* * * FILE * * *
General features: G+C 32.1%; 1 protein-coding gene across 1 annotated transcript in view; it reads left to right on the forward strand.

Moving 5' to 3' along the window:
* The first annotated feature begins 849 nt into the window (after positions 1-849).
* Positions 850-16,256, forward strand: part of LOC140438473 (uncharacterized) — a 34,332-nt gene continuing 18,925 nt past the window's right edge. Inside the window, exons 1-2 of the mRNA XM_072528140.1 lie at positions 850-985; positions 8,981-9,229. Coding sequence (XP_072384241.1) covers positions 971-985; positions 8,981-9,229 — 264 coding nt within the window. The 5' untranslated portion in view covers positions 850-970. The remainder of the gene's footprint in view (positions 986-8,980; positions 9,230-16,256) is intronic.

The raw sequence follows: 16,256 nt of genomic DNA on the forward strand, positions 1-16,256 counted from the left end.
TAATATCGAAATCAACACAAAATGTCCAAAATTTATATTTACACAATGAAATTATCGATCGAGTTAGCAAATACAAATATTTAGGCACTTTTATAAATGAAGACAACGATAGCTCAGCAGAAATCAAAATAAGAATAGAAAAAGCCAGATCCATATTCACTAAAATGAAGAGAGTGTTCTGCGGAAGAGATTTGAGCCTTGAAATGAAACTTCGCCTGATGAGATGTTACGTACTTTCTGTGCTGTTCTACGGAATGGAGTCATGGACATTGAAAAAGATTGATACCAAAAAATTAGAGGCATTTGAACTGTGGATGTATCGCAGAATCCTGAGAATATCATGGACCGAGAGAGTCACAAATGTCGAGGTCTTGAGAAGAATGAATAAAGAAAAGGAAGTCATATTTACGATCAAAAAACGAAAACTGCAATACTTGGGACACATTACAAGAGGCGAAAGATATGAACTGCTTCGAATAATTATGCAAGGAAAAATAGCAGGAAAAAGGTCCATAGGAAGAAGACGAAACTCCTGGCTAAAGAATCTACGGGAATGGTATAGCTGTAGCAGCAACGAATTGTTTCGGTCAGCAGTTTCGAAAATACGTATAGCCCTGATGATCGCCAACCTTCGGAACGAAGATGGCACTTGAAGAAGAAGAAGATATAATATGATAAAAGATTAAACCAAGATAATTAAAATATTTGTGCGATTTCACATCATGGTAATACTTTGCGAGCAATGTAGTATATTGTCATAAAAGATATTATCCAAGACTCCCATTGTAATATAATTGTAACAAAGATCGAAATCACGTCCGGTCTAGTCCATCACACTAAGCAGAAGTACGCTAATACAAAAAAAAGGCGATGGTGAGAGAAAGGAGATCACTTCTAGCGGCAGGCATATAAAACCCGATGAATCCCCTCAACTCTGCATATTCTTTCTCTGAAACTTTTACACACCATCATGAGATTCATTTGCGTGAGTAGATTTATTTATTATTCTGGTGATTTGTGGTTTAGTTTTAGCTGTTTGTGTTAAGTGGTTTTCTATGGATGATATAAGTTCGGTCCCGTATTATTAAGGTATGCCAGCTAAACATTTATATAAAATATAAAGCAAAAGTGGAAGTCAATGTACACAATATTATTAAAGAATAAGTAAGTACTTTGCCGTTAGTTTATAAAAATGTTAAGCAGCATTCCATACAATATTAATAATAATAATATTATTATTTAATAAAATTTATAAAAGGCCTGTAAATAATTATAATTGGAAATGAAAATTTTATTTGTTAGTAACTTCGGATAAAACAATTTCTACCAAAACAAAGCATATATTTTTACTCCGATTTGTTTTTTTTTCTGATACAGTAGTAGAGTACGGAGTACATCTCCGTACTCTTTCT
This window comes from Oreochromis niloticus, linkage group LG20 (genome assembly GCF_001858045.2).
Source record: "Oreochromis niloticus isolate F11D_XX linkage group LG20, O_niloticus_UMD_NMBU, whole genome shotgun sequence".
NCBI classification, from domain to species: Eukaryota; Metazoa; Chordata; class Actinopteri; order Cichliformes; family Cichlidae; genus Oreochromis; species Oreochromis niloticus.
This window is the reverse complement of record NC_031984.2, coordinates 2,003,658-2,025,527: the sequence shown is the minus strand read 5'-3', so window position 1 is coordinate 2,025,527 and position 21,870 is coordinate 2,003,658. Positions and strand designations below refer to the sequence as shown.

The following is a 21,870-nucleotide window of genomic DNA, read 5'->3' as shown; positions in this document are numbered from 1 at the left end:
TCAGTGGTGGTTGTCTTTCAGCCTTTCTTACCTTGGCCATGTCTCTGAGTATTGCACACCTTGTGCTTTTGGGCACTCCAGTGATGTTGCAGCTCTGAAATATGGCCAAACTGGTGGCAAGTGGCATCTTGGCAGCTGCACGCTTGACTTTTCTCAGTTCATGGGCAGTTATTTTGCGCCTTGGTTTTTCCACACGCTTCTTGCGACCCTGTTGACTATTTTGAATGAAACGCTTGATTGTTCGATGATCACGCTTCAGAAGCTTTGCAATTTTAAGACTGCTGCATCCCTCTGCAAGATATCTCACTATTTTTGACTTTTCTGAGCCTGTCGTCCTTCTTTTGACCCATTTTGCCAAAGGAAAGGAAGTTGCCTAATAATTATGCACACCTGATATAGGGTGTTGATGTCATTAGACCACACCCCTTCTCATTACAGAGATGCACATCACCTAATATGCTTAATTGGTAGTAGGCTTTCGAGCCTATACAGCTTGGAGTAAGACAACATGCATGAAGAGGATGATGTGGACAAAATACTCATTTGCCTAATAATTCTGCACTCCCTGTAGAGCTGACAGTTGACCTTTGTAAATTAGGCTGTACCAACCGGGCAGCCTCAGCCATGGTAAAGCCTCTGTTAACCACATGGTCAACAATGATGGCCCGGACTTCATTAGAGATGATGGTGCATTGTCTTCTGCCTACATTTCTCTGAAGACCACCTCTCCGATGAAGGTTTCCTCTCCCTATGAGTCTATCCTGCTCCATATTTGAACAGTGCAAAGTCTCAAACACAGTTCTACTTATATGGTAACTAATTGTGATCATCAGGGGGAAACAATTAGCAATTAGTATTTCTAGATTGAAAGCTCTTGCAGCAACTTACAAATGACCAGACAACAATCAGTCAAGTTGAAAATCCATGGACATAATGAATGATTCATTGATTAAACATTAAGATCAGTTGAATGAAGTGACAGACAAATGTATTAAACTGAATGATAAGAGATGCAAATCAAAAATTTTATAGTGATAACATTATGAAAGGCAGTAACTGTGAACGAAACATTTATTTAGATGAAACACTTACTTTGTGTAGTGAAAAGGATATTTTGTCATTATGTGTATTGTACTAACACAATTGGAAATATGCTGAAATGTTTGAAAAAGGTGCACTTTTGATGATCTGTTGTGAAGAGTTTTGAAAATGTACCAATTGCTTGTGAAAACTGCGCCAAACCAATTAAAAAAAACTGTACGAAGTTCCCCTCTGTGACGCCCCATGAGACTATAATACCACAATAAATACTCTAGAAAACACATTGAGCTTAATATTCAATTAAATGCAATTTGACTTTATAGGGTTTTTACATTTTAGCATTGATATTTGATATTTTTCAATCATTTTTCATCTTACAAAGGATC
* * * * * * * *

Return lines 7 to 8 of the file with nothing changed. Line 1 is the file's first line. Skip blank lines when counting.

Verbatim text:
This window comes from Oreochromis niloticus, linkage group LG20 (genome assembly GCF_001858045.2).
Source record: "Oreochromis niloticus isolate F11D_XX linkage group LG20, O_niloticus_UMD_NMBU, whole genome shotgun sequence".